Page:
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In One Day, Em and Dex’s extended mixtapes tell you everything you need to know about their worlds

Hugh Linehan: David Nicholls, whose novel the Netflix series is based on, posted the mixtapes on Spotify. Do they give a sense of history being rewritten?

Netflix’s critically praised One Day has variously been described as a Normal People for Gen X-ers, a 1990s nostalgiafest or an act of redemption for David Nicholls’s 2009 source novel, after a grim 2011 film version in which Anne Hathaway committed grievous bodily harm against the Leeds accent. It’s also the latest reminder of how well the bingeable half-hour episodic format works for certain types of story – in this case the will-they-won’t-they relationship between college friends Emma Morley and Dexter Mayhew over the course of 15 years from the late 1980s to the early years of the millennium.

The show is certainly nostalgic, but for what exactly? If anything it seems to deliberately underplay any sense of the period. Has so little changed in 30 years? Imagine a drama shot in 1994 and set in the early 1960s; there’d be a lot more work for the wardrobe and design departments to do.

Much of One Day looks and feels as if it could be happening today. (I tested this proposition with someone who hadn’t been born in the 1990s and they agreed, so it must be true.) There are quite a few 20-something men with luxuriant facial hair (implausible in 1997) and not much sign of bootcut jeans.

Instead, One Day does a lot with judicious use of a small number of well-chosen and heavily flagged props. A first-ever Nokia phone here. A dog-eared copy of The Unbearable Lightness of Being there. Most pointedly, a rediscovered mixtape that sparks the final (no spoilers here) narrative arc.


Ah yes, mixtapes (as they were never called at the time). If the 1990s gave us anything, it was the infiltration of fiction and drama by carefully curated compilations of contemporary pop, just at the point when home taping had passed its peak. Irvine Welsh’s Trainspotting was published in 1993, with Danny Boyle’s Britpoptastic film released in 1996. A hundred imitations followed. But even by the time Nick Hornby’s tape-based novel High Fidelity came out in 1995, the days of the music cassette were numbered. Rewritable CDs, MP3s and filesharing lay just ahead. iPods and Spotify wouldn’t be far behind. By the time the film version of High Fidelity came around in 2000, the mixtape was already becoming fixed in public consciousness as a romantic signifier of analogue paradise lost and the end of music as the ultimate marker of youthful identity.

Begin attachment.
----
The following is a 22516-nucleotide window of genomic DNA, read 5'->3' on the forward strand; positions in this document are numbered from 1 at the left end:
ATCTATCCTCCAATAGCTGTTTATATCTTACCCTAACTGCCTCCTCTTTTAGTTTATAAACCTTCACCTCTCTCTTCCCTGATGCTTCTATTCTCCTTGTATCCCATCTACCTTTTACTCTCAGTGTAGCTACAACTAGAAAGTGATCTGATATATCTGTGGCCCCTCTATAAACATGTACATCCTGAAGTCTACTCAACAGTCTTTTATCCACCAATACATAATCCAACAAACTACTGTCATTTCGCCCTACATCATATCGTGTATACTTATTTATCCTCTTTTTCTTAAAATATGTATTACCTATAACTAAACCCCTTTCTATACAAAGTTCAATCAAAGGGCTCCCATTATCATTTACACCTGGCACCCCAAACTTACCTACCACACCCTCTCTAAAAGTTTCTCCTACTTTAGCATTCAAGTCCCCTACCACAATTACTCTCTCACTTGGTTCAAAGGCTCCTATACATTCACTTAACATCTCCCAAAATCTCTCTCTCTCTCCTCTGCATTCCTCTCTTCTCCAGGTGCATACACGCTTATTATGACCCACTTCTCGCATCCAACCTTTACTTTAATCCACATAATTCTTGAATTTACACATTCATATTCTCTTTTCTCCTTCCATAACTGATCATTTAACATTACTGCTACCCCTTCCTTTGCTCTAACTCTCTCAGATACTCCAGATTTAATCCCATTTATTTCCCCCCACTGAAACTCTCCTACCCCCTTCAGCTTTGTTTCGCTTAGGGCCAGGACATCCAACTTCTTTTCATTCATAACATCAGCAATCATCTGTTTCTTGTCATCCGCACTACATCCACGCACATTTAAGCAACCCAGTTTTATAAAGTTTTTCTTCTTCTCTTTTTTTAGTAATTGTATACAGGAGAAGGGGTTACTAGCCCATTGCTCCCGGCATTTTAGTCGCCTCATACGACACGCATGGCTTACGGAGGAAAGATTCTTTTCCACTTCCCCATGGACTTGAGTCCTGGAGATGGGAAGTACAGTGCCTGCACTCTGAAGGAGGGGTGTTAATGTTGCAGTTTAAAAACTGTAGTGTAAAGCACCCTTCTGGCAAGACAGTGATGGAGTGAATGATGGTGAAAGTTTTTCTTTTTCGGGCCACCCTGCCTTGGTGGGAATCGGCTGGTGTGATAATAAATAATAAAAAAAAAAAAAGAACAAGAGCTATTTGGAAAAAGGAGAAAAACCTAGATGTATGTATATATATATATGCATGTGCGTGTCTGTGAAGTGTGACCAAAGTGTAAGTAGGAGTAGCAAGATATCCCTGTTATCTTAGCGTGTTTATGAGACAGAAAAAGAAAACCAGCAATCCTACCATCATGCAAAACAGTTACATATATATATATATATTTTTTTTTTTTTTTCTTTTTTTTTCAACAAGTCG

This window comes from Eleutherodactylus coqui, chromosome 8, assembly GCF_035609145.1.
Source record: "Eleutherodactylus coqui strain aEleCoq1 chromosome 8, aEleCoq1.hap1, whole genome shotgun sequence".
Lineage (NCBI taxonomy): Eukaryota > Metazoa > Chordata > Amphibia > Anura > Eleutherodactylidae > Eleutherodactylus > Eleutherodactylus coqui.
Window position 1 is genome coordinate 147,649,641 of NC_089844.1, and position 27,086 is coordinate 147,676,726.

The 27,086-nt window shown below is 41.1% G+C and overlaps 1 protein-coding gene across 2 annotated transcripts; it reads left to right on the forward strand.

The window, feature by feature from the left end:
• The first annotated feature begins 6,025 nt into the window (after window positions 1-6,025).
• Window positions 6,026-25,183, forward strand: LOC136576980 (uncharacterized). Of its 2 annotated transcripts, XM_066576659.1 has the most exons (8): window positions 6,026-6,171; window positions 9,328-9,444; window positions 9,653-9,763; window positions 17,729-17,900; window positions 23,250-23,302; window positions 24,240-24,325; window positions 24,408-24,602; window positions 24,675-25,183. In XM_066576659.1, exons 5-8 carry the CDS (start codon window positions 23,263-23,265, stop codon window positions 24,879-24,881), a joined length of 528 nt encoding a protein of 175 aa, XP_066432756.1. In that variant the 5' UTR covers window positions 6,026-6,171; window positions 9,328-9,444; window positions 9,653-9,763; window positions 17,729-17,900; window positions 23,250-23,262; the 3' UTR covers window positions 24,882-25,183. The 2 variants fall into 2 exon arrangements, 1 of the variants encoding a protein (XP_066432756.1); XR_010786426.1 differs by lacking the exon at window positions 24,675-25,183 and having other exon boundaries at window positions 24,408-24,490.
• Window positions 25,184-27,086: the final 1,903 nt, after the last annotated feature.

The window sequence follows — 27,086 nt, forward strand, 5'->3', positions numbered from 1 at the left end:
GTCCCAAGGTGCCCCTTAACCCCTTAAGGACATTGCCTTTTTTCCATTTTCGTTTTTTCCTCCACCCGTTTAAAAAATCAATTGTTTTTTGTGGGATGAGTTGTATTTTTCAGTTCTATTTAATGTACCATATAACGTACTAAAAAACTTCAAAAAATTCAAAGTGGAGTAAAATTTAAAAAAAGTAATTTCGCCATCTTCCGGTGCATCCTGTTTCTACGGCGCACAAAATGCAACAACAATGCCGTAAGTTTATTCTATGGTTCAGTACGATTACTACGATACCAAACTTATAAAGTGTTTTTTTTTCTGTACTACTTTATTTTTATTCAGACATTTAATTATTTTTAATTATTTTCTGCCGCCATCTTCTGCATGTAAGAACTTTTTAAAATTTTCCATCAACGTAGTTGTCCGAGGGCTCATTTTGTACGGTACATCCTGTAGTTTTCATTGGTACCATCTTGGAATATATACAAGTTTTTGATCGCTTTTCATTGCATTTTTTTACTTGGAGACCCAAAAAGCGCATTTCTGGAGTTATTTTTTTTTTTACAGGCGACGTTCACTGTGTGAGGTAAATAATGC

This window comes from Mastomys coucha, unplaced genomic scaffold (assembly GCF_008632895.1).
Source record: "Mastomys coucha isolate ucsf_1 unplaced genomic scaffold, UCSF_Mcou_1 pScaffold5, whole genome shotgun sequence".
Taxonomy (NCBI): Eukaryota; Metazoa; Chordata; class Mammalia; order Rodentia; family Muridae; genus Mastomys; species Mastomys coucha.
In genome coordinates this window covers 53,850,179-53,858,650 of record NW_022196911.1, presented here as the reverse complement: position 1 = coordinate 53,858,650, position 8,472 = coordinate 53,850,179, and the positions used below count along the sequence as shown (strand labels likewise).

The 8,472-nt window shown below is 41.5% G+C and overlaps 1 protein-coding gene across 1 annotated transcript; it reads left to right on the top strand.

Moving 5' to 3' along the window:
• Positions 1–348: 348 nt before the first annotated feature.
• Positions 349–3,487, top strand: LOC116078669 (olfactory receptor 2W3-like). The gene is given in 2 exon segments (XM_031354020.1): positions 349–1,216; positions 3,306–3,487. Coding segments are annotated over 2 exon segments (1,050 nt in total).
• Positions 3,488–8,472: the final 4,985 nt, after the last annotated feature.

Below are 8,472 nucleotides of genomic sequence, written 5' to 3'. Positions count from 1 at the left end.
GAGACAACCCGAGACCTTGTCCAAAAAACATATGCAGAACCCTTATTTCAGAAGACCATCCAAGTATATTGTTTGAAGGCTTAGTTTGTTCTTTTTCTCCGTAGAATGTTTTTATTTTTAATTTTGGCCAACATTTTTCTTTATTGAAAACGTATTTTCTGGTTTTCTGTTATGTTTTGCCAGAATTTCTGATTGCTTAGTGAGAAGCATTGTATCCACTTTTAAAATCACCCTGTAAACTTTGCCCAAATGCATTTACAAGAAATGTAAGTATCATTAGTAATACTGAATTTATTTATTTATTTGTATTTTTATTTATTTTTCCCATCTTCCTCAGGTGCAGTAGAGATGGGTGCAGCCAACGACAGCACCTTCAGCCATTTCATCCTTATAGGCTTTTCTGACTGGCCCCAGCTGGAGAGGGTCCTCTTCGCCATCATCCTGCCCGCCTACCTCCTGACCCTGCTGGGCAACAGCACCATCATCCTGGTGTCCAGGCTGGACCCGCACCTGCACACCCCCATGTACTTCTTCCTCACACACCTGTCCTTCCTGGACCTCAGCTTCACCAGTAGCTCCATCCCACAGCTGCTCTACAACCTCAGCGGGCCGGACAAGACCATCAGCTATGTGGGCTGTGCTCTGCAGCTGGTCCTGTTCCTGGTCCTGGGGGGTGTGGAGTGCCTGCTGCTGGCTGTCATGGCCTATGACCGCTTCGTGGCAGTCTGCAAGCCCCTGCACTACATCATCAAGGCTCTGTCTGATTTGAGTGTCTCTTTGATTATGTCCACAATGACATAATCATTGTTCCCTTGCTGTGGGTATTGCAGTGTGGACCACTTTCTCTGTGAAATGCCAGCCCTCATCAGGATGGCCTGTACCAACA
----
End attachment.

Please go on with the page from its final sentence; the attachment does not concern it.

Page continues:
“If you own all the music ever recorded in the entire history of the world, then who are you?” as Hornby asked in 2015, on the 25th anniversary of High Fidelity’s publication.

So it’s One Day’s soundtrack that does most of the nostalgic heavy lifting in the new series. From Frankie Knuckles and Pixies in the late 1980s to Magnetic Fields and Badly Drawn Boy around the millennium, by way of Portishead and Blur in the middle, it’s a pretty accurate representation of the musical tastes of a couple of postuniversity friends in the period. (The only rap is Public Enemy, which also seems accurate.) My colleague Donald Clarke points out that it’s highly unlikely Emma would have been listening to the then virtually forgotten Nick Drake, but that only highlights the accuracy of most of the picks.

Nicholls went one better than the original soundtrack when, to some excitement, he posted links to “extended mixtapes” for Em and for Dex on Spotify. Clocking in at seven hours and 16 minutes, Emma’s tape would have required five C90s and an awful lot of painstaking biro work. Ranging from Gil Scott-Heron to Can to Scritti Politti, it contrasts with Dexter’s more bog-standard choices, which include a lot of Oasis and far too much of The Verve.

Trawling through these lists, all of them to some degree rooted in the 1990s but not restricted to the music of that decade, one notices a shared sensibility. Certain names are everywhere. The Velvet Underground/Iggy Pop/David Bowie triumvirate is unavoidable. Krautrock gets a surprisingly strong showing, as do Nina Simone and Aretha Franklin, but of the prog and hard rock titans of the 1970s there is no sign. Fans of Cocteau Twins, Belle and Sebastian and Massive Attack will be happy. Nirvana and their grungy successors are entirely ignored, as are U2 and the Spice Girls. Whatever your musical preferences (and I’m on board with most of these), you get a sense of history being rewritten. Which, in a way, is what we were all trying to do when we were making our own tapes in the 1990s.